watershed and design action projects to address those issues. Projects can
be carried out during regular classroom instruction, elective classes, or
after school clubs in the fall of 2011.

The NRF Environmental Challenge will serve as a model service learning
program for the October 2011 Annual Conference of the North American
Association for Environmental Education (http://www.naaee.org/) in Raleigh.
Student service learning projects will be presented at the NAAEE Conference
and will also be showcased at the Neuse RIVERKEEPER® Foundation Film
Festival in January 2012.

Important Dates:

April 1, 2011- Teacher applications due
May 6-7, 2011: Earth Force training for participating teachers in Raleigh
October 13, 2011: Students and teachers present work at NAAEE Annual
Conference in Raleigh
January 2012: Final project work showcased at the Neuse RIVERKEEPER® Film

Apply now!!! Flyer and application attached.
Visit www.neuseriver.org/challenge.html for additional information.

WakeEd - Implementing the middle school math placement guidelines in 2011-12 | newsobserver.com blogs

Friday, March 4, 2011

WakeEd - Implementing the middle school math placement guidelines in 2011-12 newsobserver.com blogs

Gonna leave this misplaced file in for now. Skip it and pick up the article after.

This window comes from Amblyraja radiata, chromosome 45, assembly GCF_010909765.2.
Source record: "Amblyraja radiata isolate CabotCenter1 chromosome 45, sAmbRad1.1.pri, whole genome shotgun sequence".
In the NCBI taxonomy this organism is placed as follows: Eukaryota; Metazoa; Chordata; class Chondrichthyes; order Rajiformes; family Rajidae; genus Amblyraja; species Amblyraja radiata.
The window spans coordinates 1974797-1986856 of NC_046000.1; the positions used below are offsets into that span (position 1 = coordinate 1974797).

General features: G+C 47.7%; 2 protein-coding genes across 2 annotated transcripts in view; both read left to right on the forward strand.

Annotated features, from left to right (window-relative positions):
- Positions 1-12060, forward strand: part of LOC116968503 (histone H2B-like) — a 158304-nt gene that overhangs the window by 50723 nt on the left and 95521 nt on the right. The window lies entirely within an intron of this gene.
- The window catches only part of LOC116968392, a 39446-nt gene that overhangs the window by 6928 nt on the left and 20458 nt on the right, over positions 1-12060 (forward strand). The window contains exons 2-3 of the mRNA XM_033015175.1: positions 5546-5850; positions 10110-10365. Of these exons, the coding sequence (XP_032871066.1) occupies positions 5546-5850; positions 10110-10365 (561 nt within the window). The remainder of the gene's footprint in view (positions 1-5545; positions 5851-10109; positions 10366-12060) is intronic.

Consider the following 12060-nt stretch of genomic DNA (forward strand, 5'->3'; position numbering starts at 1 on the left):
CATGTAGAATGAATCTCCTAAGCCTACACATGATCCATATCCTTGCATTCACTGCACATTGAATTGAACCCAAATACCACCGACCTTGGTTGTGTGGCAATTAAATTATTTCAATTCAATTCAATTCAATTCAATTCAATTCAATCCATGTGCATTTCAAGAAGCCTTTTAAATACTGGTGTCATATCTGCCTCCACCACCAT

The placement guidelines are staying the same but the training and explanation of the role of teacher judgment is changing for advanced middle school math classes in Wake County in the 2011-12 school year.
Ken Branch, senior director of middle school programs, explained today to the school board's economically disadvantaged student performance task force that they don't have the data yet to make changes to the placement guidelines. But they are putting more details into the placement guidelines to make it clearer to teachers, parents and students.
But Branch also said that they're making it clear to teachers that professional judgment will only be used to place students into the courses who might not be considered ready by EVAAS. That could address concerns that some teachers have used their judgment even under the new guidelines to keep kids out who are considered by EVAAS to be ready.
(What was supposed to last 15 minutes turned into an hour talk.)
Branch said they can't change the guidelines because they won't get data they need for this school year until at least June. But year-round middle schools are making placement decisions in March and April.
(Even when the traditional-calendar middle schools make placement decisions later, they'll still also use 2009-10 EOG data in EVAAS because this year's results won't be ready until August.)